People are basically good.
This was the belief of eBay founder Pierre Omidyar, writes Robert Chesnut in “Intentional Integrity: How Smart Companies Can Lead an Ethical Revolution.” In 1999, Chesnut was employee No. 170 at eBay.
Over the last 20-odd years, the explosive success of tech startups carving out and monetizing the sharing economy shows leveraging peer-to-peer communities is not only economically viable—it’s morality-tested and (largely) approved. Even if money-making is a primary motivator, individuals who participate in the marketplace (by offering up their home for vacation rental, for example) place trust in the righteousness of strangers. The platforms work because people are basically good.
And yet, Chesnut’s book cites research showing 70 percent of people are willing to lie, just a little, and still feel good about themselves. He points to countless examples of organizations, institutions, and one-man empires that have either toppled or been irreparably condemned because of unethical practices: Enron, Theranos, Harvey Weinstein, and more.
How does it add up?
“Integrity, regrettably, is a fragile human attribute even for people who value it,” Chesnut writes.
But Chesnut’s book is not just a laundry list of scandals. Rather, he carries out all the postmortems. He provides forensic analyses of what went wrong in each case and, importantly, how organizations and business leaders can prevent it from happening to them.
“I don’t pretend to be a superior judge of personal decisions on what’s right or wrong in the abstract,” he warns. But the man is a former federal prosecutor; general counsel; board member; and advisor to tech companies including Poshmark, Uber, Turo, and Upwork. At Airbnb, he served as chief ethics officer. He has seen—and sorted out—more than his fair share of ethical dilemmas for disruptive business platforms.
Chesnut imparts the benefit of his wisdom. Each chapter is punctuated with a total of 16 “Code Moments”: realistic and all-too-relatable workplace scenarios based on his professional experiences with integrity dilemmas. The book’s appendix unpacks each scenario and offers various action steps (some advisable, others not).
If you think you are a person with integrity, I urge you to take on one of these code moments. Put on your “ethics goggles,” as Chesnut says, and see if you can untangle the thorny situation. Perhaps like me, you might find the conundrums are a lot more complex and challenging than you anticipated, as competing virtues and values obscure the proper course of action.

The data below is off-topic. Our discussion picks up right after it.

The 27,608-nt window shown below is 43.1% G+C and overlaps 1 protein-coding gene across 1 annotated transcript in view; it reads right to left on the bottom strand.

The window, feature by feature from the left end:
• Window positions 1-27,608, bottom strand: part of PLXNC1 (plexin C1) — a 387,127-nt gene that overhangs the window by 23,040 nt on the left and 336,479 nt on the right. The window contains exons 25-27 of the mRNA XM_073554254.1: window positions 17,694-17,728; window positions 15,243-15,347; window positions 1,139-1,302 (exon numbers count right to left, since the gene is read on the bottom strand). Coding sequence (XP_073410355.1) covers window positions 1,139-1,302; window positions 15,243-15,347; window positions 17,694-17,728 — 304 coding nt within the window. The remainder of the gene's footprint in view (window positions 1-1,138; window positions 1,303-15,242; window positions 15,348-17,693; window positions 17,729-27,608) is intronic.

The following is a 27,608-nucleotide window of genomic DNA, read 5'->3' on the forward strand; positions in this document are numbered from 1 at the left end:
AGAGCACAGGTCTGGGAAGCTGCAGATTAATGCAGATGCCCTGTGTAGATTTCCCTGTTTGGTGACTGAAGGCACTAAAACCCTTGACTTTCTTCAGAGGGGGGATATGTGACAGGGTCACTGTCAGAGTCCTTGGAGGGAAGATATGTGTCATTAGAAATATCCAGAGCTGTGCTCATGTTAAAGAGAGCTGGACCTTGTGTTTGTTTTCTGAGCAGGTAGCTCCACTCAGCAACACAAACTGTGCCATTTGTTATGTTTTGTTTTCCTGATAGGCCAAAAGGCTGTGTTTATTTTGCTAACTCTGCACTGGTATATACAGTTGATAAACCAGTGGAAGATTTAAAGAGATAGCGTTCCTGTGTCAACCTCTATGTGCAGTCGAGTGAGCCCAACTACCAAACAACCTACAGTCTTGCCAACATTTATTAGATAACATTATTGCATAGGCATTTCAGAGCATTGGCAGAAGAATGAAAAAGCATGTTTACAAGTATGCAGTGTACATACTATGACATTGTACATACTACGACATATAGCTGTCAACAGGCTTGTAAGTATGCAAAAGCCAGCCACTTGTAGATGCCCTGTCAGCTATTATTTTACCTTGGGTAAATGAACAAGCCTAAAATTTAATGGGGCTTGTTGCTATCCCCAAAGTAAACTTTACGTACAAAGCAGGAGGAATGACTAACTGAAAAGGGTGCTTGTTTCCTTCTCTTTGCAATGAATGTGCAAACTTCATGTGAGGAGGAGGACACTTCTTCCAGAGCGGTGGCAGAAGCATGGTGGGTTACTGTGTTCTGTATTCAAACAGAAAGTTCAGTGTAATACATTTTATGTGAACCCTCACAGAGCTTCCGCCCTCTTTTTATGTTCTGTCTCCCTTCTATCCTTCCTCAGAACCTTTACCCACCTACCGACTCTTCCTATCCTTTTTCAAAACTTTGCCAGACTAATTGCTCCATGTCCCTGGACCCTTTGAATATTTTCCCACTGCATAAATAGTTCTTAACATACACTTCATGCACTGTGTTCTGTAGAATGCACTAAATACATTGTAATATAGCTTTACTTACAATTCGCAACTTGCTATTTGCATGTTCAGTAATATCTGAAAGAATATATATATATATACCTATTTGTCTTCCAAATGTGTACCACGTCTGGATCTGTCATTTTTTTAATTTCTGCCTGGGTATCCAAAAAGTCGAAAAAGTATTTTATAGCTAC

What resonated most with this reader was something Chesnut called the “integrity trap,” wherein a person believes a decision has integrity because he/she assumes integrity informed the decision. It sounds like a riddle, but what it means is the person is beginning with an assumption that what he/she is trying to prove is already true. This circular reasoning rationalizes away red flags.
Thus, for organizations to avoid the integrity trap at scale and mitigate the risks associated with ill-founded decision-making, Chesnut proposes a methodology for infusing and driving integrity into every corner and level of a company. He calls it the “Six C’s”: Chief (i.e., setting tone at the top); Customized Code of Ethics; Communicating the Code; Clear Reporting System; Consequences; and Constant (i.e., ongoing monitoring). He devotes chapters to each step, including research-backed statistics about human behavior and cross-industry workplace incidents; positive examples in the media; cautionary tales; and company rules he’s found effective.
For example, no one on the executive team at Airbnb is allowed to pursue a romantic relationship with another Airbnb employee. Period. To some, this might sound controversial, even tyrannical. Chesnut believes leaders must draw hard lines in the sand to prevent problems before they start.
Correspondingly, consequences need to be enforced when ethical violations occur—regardless of rank or perceived value. “No company should have a provision in its code that it’s not prepared to enforce against its most valuable employee,” writes Chesnut. It isn’t about ruling with an iron fist. It’s about being proactive, recognizing where ethical dilemmas could occur down the line. Thus, he’s also an advocate for personal behavior clauses in employment contracts and board agreements.
In a similar vein, companies need to be firm about living out their values with their communities at large and engaging in broader community issues. That means making judgment calls about what kinds of customers the business should and should not serve. If a certain user’s values are inconsistent with the company’s, the relationship should be cut off.
A nice example of a leader who willingly sacrificed revenue and braced for blowback for the sake of standing up for the company’s values was former Dick’s Sporting Goods CEO Edward Stack. In light of the school shootings epidemic plaguing our nation, the retailer took assault-style rifles and high-capacity ammunition off its shelves. Did it impact the company’s bottom line? Yes. Was every Second Amendment-loving consumer happy about it? No. Did the company stand by the decision? Yes.
This is where the key word intentional comes into play in Chesnut’s integrity curriculum. Ambiguity is the enemy of integrity, Chesnut points out. Companies cannot hesitate over ethical dilemmas, pleading complexity. Without conviction, integrity ceases to exist.
“As a company’s leader, you either embrace integrity or wait for the day when the world will force you there,” Chesnut prophecies.
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